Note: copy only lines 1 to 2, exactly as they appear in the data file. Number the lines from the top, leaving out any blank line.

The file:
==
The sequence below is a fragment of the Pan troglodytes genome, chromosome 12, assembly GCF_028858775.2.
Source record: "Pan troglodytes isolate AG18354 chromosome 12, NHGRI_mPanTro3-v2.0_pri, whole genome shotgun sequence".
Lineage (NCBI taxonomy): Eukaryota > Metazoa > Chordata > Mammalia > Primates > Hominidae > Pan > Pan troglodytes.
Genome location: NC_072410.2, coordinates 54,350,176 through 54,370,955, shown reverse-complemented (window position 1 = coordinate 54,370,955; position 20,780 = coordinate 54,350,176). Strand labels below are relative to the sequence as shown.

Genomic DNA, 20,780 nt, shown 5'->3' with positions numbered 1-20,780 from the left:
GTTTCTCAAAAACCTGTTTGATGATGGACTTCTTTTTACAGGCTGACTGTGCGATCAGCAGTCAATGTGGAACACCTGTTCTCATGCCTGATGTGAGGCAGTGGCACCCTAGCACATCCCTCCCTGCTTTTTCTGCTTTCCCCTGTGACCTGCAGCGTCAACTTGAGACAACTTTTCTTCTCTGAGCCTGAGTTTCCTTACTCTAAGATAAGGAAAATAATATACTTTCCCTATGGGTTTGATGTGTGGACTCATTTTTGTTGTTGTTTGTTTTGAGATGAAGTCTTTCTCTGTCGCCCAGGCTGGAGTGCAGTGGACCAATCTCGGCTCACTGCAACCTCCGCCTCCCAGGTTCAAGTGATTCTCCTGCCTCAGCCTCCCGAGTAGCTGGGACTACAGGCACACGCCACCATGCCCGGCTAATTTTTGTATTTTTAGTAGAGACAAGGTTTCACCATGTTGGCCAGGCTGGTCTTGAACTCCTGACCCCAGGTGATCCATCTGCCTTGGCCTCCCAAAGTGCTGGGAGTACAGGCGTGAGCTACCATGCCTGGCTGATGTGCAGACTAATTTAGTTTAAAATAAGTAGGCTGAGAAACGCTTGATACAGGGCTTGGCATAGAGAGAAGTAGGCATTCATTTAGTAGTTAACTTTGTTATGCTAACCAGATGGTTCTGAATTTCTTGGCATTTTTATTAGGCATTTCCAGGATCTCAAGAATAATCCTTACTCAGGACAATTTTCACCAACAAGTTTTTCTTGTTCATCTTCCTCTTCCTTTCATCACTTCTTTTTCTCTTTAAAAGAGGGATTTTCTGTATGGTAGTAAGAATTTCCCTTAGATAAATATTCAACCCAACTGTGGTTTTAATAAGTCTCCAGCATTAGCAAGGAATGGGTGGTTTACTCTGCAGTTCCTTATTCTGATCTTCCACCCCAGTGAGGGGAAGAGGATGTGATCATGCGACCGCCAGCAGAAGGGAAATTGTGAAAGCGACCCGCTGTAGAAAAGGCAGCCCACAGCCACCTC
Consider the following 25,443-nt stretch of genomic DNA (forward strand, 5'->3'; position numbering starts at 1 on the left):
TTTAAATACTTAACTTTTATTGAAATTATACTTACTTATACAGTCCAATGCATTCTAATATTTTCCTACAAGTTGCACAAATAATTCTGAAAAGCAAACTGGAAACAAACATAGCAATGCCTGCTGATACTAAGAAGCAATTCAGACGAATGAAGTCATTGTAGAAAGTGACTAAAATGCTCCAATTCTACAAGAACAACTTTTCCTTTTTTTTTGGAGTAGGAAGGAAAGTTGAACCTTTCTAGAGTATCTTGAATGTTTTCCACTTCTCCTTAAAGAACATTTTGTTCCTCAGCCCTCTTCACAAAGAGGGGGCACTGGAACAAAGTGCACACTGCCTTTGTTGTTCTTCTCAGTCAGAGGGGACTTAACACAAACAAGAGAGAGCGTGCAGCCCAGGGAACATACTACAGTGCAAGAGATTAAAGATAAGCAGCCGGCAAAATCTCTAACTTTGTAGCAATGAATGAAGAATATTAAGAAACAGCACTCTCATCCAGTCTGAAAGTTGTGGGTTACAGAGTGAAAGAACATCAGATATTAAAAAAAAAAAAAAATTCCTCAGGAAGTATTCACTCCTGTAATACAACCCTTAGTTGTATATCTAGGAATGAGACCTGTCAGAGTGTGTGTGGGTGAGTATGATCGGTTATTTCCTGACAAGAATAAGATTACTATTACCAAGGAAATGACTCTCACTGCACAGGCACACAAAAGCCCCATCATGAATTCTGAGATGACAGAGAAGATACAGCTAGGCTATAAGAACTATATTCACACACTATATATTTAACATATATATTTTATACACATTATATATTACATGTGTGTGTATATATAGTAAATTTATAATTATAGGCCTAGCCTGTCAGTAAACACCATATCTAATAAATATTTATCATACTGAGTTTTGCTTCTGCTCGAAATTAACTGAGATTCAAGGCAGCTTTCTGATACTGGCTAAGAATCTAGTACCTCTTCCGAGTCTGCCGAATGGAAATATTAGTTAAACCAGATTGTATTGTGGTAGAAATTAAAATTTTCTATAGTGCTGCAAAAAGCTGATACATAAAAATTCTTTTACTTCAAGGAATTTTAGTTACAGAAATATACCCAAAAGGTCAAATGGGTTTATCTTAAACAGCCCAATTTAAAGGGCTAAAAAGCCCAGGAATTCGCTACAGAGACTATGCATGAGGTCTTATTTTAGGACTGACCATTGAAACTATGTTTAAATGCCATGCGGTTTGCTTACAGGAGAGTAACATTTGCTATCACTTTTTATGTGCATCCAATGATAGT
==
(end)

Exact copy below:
The sequence below is a fragment of the Pan troglodytes genome, chromosome 12, assembly GCF_028858775.2.
Source record: "Pan troglodytes isolate AG18354 chromosome 12, NHGRI_mPanTro3-v2.0_pri, whole genome shotgun sequence".